If you STILL want to be able use software for free BEFORE you make a long term, strategic commitment, EMC provides you the same opportunity with ScaleIO. May 2015, EMC is offering a free download of ScaleIO, for non-production use, for as much capacity and time as you want. You can experience all of the features and capabilities and see for yourself why enterprise grade software-defined scale out SAN with EMC ScaleIO is better than “free” with Ceph. Virtual Geek is ready! Are you?

Service Outage Hits Home for Cloud Provider

Are there blind spots in your service assurance approach?

Netflix, a provider of online streaming media, made news over the holidays when customers experienced a service outage on Christmas Eve.  Imagine taking the wrapping off of your new mobile device and deciding to try it out to stream a movie.   For those located in North America, you probably found that the Netflix movie streaming service was down. 

This outage was caused by issues within Amazon Web Services that Netflix employs to support movie streaming.  Initially, the Amazon support team pursued API errors before learning that the root cause of the outage was actually a configuration issue caused by human error.  This misstep ultimately delayed the restoration of service to Netflix customers.  Over the course of that day, the configuration error first manifested itself as performance degradation, and then cascaded to a full service outage for many customers. One way of avoiding a situation like this one could have been to take a more system-wide approach to service assurance. (more…)

Service Assurance In The Cloud

How do you provide service assurance in your virtualized data center or cloud?

Read any blog, online article, or hard copy publication about the IT industry and you will likely see much about the future of IT. But, it is the every-day challenges and victories that often determine success in the long run.

While the industry considers more logical abstractions to further loosen the ties between business processes and physical infrastructure, IT management needs to assure ongoing application availability and performance in virtual and cloud deployments with a high rate of data growth. IT needs solutions that provide a complete picture of data center health across compute, network, and storage.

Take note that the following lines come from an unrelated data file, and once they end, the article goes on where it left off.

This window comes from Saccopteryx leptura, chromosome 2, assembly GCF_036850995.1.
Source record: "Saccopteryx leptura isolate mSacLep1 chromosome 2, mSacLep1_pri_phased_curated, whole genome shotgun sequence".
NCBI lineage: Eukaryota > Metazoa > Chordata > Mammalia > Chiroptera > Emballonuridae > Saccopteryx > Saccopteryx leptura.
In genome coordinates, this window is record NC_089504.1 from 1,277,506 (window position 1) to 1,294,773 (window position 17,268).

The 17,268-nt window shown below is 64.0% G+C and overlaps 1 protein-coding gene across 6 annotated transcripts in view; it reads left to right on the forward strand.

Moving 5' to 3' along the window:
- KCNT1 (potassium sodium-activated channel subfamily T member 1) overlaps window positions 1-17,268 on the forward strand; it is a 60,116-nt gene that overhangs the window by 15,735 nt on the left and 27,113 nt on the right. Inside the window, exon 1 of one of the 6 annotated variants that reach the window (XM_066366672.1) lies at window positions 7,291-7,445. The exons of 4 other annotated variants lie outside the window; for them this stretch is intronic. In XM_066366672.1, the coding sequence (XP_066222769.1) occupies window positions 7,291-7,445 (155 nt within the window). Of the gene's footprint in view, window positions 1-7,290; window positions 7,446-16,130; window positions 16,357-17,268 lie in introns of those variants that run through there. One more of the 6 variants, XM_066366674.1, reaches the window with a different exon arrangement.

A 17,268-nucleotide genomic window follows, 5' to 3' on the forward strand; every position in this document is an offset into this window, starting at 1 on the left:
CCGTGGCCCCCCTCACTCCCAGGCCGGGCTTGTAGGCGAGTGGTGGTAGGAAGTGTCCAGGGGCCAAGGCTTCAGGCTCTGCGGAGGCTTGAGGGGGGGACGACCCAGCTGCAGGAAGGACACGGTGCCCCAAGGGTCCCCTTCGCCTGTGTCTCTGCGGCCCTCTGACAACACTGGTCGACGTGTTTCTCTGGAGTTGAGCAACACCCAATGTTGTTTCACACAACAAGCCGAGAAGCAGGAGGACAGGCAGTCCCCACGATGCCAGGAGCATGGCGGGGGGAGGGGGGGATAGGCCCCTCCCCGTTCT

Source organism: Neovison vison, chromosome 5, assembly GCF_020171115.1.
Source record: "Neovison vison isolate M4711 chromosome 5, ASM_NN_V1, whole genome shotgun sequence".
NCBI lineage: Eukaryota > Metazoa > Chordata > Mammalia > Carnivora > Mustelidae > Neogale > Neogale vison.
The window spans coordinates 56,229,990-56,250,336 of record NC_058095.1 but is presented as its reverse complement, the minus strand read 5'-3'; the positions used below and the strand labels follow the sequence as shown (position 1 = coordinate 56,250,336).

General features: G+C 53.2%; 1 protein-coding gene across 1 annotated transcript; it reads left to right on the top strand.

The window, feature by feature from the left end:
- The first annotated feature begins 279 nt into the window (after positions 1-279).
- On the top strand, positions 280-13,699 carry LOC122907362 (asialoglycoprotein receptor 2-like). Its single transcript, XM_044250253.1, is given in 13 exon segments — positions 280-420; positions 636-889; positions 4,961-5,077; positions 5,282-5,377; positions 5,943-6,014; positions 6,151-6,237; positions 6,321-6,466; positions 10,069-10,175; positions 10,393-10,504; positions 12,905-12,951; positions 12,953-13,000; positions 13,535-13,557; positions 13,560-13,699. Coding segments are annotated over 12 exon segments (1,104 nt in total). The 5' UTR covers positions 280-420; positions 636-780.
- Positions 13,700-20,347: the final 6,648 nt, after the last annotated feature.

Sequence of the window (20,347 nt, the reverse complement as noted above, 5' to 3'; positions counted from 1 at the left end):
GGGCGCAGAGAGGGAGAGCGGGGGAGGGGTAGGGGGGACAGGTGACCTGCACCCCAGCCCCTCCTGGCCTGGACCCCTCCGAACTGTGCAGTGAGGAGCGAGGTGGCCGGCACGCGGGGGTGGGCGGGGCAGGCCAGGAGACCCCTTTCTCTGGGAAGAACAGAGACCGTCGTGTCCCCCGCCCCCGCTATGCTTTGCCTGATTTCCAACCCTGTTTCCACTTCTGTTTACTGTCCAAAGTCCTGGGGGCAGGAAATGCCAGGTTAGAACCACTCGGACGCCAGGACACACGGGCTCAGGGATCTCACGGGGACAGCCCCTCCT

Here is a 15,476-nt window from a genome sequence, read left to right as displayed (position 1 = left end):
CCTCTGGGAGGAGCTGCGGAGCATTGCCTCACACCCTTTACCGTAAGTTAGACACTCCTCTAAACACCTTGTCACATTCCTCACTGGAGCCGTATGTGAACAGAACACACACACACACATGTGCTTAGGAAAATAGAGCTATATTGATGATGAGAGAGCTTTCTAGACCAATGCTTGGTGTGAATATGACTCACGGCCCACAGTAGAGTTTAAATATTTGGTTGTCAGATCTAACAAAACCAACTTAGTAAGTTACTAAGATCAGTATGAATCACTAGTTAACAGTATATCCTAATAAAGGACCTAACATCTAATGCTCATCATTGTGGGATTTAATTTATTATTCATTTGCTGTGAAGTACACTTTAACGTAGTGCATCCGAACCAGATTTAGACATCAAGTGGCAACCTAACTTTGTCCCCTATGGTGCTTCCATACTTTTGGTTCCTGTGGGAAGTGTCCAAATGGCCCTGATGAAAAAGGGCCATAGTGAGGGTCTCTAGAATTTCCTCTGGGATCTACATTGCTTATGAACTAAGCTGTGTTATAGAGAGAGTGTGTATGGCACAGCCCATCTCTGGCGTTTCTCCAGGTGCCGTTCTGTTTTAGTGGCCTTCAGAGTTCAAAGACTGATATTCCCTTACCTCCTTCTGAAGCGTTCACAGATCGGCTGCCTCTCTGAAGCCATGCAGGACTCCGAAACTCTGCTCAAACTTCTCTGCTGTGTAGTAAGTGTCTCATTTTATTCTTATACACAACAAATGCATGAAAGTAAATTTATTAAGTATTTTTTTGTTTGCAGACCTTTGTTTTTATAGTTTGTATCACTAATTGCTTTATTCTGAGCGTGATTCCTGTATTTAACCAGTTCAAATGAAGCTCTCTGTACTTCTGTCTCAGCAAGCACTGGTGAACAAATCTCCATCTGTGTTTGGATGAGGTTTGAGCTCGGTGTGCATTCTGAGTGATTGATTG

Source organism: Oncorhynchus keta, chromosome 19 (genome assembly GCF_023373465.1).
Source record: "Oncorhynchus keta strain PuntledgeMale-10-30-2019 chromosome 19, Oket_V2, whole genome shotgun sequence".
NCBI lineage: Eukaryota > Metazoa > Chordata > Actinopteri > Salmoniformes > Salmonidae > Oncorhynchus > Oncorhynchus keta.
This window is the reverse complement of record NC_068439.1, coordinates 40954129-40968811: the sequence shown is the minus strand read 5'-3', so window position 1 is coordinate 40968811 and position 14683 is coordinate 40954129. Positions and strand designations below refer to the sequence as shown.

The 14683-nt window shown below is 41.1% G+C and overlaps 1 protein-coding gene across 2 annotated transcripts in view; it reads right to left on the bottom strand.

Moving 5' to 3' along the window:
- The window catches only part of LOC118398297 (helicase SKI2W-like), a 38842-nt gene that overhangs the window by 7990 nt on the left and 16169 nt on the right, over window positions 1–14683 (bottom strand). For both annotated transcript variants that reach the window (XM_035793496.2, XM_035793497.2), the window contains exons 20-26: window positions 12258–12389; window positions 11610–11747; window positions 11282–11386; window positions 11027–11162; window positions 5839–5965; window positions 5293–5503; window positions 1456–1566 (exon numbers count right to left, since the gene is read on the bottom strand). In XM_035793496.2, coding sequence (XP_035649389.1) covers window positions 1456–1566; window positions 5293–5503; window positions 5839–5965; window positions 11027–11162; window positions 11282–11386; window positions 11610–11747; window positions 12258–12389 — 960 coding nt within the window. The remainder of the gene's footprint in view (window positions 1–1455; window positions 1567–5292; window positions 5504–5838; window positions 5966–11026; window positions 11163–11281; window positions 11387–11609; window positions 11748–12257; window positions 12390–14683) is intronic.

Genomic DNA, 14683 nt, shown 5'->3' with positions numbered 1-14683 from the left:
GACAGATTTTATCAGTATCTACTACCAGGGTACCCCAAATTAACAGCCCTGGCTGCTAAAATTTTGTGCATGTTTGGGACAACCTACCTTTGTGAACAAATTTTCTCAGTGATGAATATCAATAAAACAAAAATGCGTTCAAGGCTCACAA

The just-announced EMC Storage Resource Management Suite provides service assurance from application-to-storage by monitoring and reporting on availability, performance, and compliance. It combines EMC storage management and analysis with technologies from the recent Watch4net acquisition to ensure application consistency in dynamic data centers. (more…)

Performance Management In A Cross-Domain World

How do you ensure performance across your virtualized data center or cloud?

There is much emphasis on enterprise management tools being able to assure the availability of IT delivered services from a centralized event console.  You can search the Web and find many solutions that claim they can consolidate events into one single dashboard. However, availability is only part of the story when it comes to building an application-aware infrastructure to deliver always-on business services with better-than-expected service levels. A central management point for performance across all domains is essential in assuring delivery of business services to customers. 

Recent posts here have addressed how Web design models such as REST are setting the stage for standing up new services more quickly and providing some semblance of portability across private, public, and hybrid clouds. Standing on the brink of delivering on the promise of cloud computing, organizations need to ensure both the availability—and performance—of business-critical applications as they move to non-traditional deployments that still support demanding customers mostly disinterested in how computing gets done. (more…)

Carriers And Clouds

How do the tier-1 telecommunications carriers fit into cloud?

The large telecommunication service providers or carriers might seem well-positioned to provide and benefit from the cloud computing model. The tier-1 carriers (e.g. AT&T, France Telecom, NTT Docomo, Vodafone) have the infrastructure, enterprise customer base, and the geographic reach to provide cloud services over great distances. Additionally, they are well-versed in multi-tenancy; all I have to do is look at my monthly communications bill to get a glimpse in the detailed reporting of my mobile roaming and texting use.

However, though in a good position, these carriers need to add new proficiencies to their core competencies to meet the demands of the different size organizations that comprise their potential customer base for cloud computing services.  Much like the late 1990s when deregulation in the telecommunications industry and the shift of voice services to the Internet and the emergence of new data services, carriers need to navigate the changes to offset declining revenues in some of their traditional services with new cloud-based offerings. (more…)

Cloud Architectures Are Not New

Well, if cloud architectures are not new, exactly how old are they? The title almost begs the question.

It may be the latest, hottest buzzword, but architecturally, the cloud is more than 20 years old.  And, you are intimately familiar with it. It’s the Web. What makes it “the cloud” are the enterprise applications getting moved onto the Web.  But, this move isn’t just a matter of deploying some application servers and offering HTTP-based interfaces to existing software. It is a marked change with the architecture of these software systems built on and for the Web, rather than for traditional enterprise infrastructure.

A key tenet that makes enterprise application deployment in the cloud possible over the Web is REST. Having emerged over the past few years as a predominant Web service design model, REST has increasingly displaced other design models such as SOAP because of its simpler style. Joining me in the development of this blog post to be published when I’m on vacation is EMC senior technologist Cornelia Davis. (more…)